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Deep Fried Turkey

Deep-Fried TurkeyA great, basic recipe for deep-fried turkey with a simple, ordinary seasoning rub of salt, black pepper and garlic powder that yields extraordinary flavor.

In spite of the potential danger of lowering an unwieldy turkey into a small vat of boiling oil, fans of deep-fried turkey say it's worth the risk because the turkey comes out moist and juicy, and deep-frying cuts hours off the cooking time. Be sure to FIRST read the safety tips and helpful hints before beginning.

Recipe Ingredients:

Equipment Needed:
1 turkey cooker with a propane burner (also called a catfish cooker or crawfish boiler)
1 (36 to 40-quart) stockpot and basket
1 deep-fryer thermometer or candy thermometer
Elbow-length oven mitts

Simple Seasoning Rub:
1 tablespoon salt
1 teaspoon ground black pepper
1 teaspoon garlic powder

Turkey:
4 to 6 gallons peanut oil (depending on size of stockpot and turkey)
1 (8 to 12-pound) turkey (neck and giblet package inside removed)

Cooking Directions:

  1. For Seasoning Rub: Combine all ingredients and mix well; set aside.
  2. For Turkey: Place the peanut oil in the stockpot on the turkey cooker and preheat to 350°F (175°C).
  3. Sprinkle 1 teaspoon of seasoning rub inside, rub remainder on the outside of turkey.
  4. When the oil reaches 350°F (175°C), place the turkey in the basket and, wearing oven mitts, carefully lower it into the stockpot. Cook for 3 1/2 minutes per pound (for example, a 12-pound turkey will be done in 42 minutes). Remove the turkey from the oil and drain well.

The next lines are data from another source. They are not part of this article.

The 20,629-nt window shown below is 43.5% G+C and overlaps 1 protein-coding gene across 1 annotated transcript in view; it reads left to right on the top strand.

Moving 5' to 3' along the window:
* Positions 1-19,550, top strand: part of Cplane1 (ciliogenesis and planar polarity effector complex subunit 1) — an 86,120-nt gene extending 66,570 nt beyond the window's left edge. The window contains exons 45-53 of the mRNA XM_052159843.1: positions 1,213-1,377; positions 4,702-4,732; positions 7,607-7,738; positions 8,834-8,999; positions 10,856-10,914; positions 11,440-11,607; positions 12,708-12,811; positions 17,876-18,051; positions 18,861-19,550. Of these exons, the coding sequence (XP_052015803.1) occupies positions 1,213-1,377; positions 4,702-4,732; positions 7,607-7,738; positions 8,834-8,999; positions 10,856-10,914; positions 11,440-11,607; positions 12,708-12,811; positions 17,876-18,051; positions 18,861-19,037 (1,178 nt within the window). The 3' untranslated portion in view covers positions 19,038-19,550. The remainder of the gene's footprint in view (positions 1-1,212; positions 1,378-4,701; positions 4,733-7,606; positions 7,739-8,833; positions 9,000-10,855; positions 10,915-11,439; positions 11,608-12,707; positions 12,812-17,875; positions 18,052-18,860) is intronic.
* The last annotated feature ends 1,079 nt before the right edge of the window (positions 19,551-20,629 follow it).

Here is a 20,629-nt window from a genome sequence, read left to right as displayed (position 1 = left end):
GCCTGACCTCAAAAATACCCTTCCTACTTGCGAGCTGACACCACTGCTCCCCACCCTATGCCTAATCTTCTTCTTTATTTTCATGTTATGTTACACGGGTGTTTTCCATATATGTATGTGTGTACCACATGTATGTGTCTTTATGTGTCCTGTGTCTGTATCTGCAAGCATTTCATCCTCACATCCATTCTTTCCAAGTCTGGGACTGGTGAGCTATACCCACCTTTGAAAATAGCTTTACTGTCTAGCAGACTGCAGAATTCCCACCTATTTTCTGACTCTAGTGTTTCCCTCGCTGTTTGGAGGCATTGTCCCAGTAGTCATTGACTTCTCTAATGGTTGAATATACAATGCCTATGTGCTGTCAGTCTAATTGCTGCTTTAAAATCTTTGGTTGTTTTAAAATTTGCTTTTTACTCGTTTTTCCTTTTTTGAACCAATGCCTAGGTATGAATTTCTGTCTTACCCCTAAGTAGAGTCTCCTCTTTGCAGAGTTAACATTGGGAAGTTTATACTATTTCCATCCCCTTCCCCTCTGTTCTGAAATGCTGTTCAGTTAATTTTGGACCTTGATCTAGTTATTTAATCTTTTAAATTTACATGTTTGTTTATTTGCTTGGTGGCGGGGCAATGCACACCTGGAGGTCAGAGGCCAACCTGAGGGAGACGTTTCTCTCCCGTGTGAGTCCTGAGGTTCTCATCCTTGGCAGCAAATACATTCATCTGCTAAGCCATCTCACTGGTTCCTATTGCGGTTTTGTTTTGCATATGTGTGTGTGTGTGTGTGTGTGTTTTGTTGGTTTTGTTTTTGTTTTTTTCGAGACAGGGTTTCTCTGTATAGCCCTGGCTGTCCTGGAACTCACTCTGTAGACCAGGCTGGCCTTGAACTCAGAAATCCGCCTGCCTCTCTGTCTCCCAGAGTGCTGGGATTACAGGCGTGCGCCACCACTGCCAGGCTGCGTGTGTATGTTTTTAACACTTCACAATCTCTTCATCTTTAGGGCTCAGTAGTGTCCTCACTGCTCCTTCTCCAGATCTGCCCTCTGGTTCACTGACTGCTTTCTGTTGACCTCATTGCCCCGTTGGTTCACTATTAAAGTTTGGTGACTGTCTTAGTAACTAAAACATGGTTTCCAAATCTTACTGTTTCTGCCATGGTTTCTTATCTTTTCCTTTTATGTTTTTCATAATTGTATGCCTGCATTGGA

Makes 8 to 12 servings.

Fryer Caution Safety Tips:

  • Remember you are dealing with gallons of dangerously hot oil, so make sure there are no kids or pets running around. And you want to wear some old shoes that you can slip out of easily and long pants just in case you do spill some oil on you.
  • Place fryer on level dirt or grassy area. Never fry a turkey indoors, in a garage or in any other structure attached to a building. Avoid frying on wood decks, which could catch fire, and concrete, which can be stained by the oil.
  • Never leave the hot oil unattended and don't allow children or pets near the cooking area.
  • Allow the oil to cool completely before disposing or storing.
  • Immediately wash hands, utensils, equipment and surfaces that have come in contact with raw turkey.
  • Turkey should be consumed immediately and leftovers stored in the refrigerator within two hours of cooking.

(Source for Safety Tips: The National Turkey Federation (202) 898-0100.)

Helpful Hints:

  • Use only oils with high smoke points, such as peanut, canola or safflower oil.
  • To determine the correct amount of oil, place the turkey in the pot before adding seasoning and add water until turkey is covered. Take turkey out of the water before marking the oil level. Measure the amount of water and use a corresponding amount of oil. Dry the pot thoroughly of all water.
  • Large containers of peanut oil are available at membership warehouse stores, supermarkets, discount department stores.
  • Turkey cookers with pots and propane burners can be bought at large supermarkets, sporting goods stores, restaurant suppliers, building-supply stores, and hardware stores.
  • Injectors are available at specialty cookware stores, department stores, and some of the outlets mentioned above.
  • If you don't have a cooker and stockpot and don't want to buy them, they can be rented at party supply stores.
  • The injector is easier to fill if you remove the needle.
  • The oil may be strained to remove food particles and reused. It may also be disposed of with regular garbage.

Recipe provided courtesy of the National Turkey Federation; photograph provided by www.FabulousFoods.com.